•PCA can reduce the time of mesh creation.
•Principal Component Analysis (PCA) can be used for the development of parametric models.
•PCA can be applied on foot meshes of diabetic and healthy subjects.
•PCA can identify variations and similarities between diabetic and healthy subject foot meshes.
•PCA constitutes a first step towards the realization of a parametric foot models for biomechanical analysis.
There have been many recent developments in patient-specific models with their potential to provide more information on the human pathophysiology and the increase in computational power. However they are not yet successfully applied in a clinical setting. One of the main challenges is the time required for mesh creation, which is difficult to automate.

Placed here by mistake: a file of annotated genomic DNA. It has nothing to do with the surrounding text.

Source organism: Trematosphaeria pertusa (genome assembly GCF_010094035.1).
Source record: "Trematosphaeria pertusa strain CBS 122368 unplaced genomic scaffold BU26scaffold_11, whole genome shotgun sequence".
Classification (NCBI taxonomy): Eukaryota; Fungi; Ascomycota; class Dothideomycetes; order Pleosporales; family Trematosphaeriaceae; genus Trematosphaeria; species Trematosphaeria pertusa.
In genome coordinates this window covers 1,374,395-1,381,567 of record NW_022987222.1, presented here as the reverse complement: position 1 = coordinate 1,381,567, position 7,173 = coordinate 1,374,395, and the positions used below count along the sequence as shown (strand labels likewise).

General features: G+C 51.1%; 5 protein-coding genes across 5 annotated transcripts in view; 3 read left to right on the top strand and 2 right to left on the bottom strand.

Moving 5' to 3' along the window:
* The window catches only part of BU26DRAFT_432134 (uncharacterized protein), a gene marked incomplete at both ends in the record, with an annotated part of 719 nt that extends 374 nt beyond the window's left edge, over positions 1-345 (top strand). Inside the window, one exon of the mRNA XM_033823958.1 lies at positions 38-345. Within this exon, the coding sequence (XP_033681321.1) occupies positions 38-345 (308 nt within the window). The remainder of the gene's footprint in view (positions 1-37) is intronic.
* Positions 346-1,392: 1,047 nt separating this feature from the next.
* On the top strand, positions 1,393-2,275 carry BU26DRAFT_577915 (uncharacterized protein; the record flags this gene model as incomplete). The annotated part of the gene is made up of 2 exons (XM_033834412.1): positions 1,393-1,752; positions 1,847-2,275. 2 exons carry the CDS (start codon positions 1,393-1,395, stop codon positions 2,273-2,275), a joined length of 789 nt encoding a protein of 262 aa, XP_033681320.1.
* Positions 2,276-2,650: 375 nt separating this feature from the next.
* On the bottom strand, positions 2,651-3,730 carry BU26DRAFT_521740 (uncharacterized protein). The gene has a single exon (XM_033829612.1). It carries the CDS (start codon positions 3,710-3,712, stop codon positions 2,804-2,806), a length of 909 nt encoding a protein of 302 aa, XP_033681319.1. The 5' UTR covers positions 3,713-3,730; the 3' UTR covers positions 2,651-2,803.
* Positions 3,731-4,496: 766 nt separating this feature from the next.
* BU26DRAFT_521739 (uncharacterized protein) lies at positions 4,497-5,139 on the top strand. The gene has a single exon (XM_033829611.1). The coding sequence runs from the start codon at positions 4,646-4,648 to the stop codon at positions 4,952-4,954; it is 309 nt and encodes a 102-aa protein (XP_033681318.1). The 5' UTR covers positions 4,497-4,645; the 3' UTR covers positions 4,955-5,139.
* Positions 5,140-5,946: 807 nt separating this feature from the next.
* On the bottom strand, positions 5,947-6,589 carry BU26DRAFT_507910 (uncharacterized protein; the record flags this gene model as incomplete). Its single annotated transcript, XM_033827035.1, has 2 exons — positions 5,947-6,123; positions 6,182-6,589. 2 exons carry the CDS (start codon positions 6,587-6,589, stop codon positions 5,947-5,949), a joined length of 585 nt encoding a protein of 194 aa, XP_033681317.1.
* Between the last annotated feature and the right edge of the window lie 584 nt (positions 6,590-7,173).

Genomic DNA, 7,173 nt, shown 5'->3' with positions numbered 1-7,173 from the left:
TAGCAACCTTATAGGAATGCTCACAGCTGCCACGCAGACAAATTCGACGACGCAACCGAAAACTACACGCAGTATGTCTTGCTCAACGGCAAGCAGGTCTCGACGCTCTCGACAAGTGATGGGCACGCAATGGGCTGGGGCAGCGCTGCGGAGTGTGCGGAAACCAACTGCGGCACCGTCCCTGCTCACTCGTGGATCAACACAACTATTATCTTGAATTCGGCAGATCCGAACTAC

The development of parametric models by means of the Principle Component Analysis (PCA) represents an appealing solution. In this study PCA has been applied to the feet of a small cohort of diabetic and healthy subjects, in order to evaluate the possibility of developing parametric foot models, and to use them to identify variations and similarities between the two populations. Both the skin and the first metatarsal bones have been examined. Besides the reduced sample of subjects considered in the analysis, results demonstrated that the method adopted herein constitutes a first step towards the realization of a parametric foot models for biomechanical analysis. Furthermore the study showed that the methodology can successfully describe features in the foot, and evaluate differences in the shape of healthy and diabetic subjects.